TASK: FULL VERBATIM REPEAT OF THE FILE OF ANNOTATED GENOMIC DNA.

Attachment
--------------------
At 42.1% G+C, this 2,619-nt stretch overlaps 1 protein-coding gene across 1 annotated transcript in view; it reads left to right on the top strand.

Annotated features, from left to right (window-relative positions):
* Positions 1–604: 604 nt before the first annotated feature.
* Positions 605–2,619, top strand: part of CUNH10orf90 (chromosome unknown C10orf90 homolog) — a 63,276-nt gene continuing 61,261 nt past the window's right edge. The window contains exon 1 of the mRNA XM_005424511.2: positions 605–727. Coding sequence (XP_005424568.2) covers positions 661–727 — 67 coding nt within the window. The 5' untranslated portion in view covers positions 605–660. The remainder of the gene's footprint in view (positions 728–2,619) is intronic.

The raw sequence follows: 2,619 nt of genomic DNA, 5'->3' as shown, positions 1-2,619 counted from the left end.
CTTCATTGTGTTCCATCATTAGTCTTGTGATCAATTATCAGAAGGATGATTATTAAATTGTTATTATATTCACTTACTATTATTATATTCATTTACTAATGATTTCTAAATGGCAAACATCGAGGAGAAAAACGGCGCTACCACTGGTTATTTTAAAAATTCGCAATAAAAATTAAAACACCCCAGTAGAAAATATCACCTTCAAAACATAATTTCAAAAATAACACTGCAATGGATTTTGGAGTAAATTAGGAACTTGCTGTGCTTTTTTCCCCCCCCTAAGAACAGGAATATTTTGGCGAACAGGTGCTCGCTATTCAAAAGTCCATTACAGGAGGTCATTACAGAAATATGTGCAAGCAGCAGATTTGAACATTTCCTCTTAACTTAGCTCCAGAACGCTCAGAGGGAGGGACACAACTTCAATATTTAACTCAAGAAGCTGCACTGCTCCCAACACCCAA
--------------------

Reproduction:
At 42.1% G+C, this 2,619-nt stretch overlaps 1 protein-coding gene across 1 annotated transcript in view; it reads left to right on the top strand.

Annotated features, from left to right (window-relative positions):
* Positions 1–604: 604 nt before the first annotated feature.
* Positions 605–2,619, top strand: part of CUNH10orf90 (chromosome unknown C10orf90 homolog) — a 63,276-nt gene continuing 61,261 nt past the window's right edge. The window contains exon 1 of the mRNA XM_005424511.2: positions 605–727. Coding sequence (XP_005424568.2) covers positions 661–727 — 67 coding nt within the window. The 5' untranslated portion in view covers positions 605–660. The remainder of the gene's footprint in view (positions 728–2,619) is intronic.

The raw sequence follows: 2,619 nt of genomic DNA, 5'->3' as shown, positions 1-2,619 counted from the left end.
CTTCATTGTGTTCCATCATTAGTCTTGTGATCAATTATCAGAAGGATGATTATTAAATTGTTATTATATTCACTTACTATTATTATATTCATTTACTAATGATTTCTAAATGGCAAACATCGAGGAGAAAAACGGCGCTACCACTGGTTATTTTAAAAATTCGCAATAAAAATTAAAACACCCCAGTAGAAAATATCACCTTCAAAACATAATTTCAAAAATAACACTGCAATGGATTTTGGAGTAAATTAGGAACTTGCTGTGCTTTTTTCCCCCCCCTAAGAACAGGAATATTTTGGCGAACAGGTGCTCGCTATTCAAAAGTCCATTACAGGAGGTCATTACAGAAATATGTGCAAGCAGCAGATTTGAACATTTCCTCTTAACTTAGCTCCAGAACGCTCAGAGGGAGGGACACAACTTCAATATTTAACTCAAGAAGCTGCACTGCTCCCAACACCCAA